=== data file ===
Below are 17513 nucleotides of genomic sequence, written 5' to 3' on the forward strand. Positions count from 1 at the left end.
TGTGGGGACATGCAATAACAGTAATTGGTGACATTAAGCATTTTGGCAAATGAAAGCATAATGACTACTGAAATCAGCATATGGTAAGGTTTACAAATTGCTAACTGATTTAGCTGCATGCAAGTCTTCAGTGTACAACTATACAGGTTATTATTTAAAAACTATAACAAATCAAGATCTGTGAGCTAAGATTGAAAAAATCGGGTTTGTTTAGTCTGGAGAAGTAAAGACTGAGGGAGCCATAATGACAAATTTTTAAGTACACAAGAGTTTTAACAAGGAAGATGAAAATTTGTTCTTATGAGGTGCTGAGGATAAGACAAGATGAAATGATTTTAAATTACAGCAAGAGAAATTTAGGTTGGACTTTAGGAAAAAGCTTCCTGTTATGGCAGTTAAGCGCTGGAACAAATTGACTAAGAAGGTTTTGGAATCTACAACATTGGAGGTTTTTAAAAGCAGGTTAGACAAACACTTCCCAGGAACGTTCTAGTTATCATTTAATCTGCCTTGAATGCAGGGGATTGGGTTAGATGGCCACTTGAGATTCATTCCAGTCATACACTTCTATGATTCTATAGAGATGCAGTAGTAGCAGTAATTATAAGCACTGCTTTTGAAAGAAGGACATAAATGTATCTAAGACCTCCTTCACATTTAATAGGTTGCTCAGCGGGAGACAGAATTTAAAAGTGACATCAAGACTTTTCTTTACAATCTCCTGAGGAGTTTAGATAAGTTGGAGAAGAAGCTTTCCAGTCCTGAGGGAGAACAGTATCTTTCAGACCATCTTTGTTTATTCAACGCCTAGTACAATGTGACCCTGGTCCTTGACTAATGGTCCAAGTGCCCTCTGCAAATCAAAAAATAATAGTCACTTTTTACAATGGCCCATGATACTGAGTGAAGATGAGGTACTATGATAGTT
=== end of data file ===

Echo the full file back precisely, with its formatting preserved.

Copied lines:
Below are 17513 nucleotides of genomic sequence, written 5' to 3' on the forward strand. Positions count from 1 at the left end.
TGTGGGGACATGCAATAACAGTAATTGGTGACATTAAGCATTTTGGCAAATGAAAGCATAATGACTACTGAAATCAGCATATGGTAAGGTTTACAAATTGCTAACTGATTTAGCTGCATGCAAGTCTTCAGTGTACAACTATACAGGTTATTATTTAAAAACTATAACAAATCAAGATCTGTGAGCTAAGATTGAAAAAATCGGGTTTGTTTAGTCTGGAGAAGTAAAGACTGAGGGAGCCATAATGACAAATTTTTAAGTACACAAGAGTTTTAACAAGGAAGATGAAAATTTGTTCTTATGAGGTGCTGAGGATAAGACAAGATGAAATGATTTTAAATTACAGCAAGAGAAATTTAGGTTGGACTTTAGGAAAAAGCTTCCTGTTATGGCAGTTAAGCGCTGGAACAAATTGACTAAGAAGGTTTTGGAATCTACAACATTGGAGGTTTTTAAAAGCAGGTTAGACAAACACTTCCCAGGAACGTTCTAGTTATCATTTAATCTGCCTTGAATGCAGGGGATTGGGTTAGATGGCCACTTGAGATTCATTCCAGTCATACACTTCTATGATTCTATAGAGATGCAGTAGTAGCAGTAATTATAAGCACTGCTTTTGAAAGAAGGACATAAATGTATCTAAGACCTCCTTCACATTTAATAGGTTGCTCAGCGGGAGACAGAATTTAAAAGTGACATCAAGACTTTTCTTTACAATCTCCTGAGGAGTTTAGATAAGTTGGAGAAGAAGCTTTCCAGTCCTGAGGGAGAACAGTATCTTTCAGACCATCTTTGTTTATTCAACGCCTAGTACAATGTGACCCTGGTCCTTGACTAATGGTCCAAGTGCCCTCTGCAAATCAAAAAATAATAGTCACTTTTTACAATGGCCCATGATACTGAGTGAAGATGAGGTACTATGATAGTT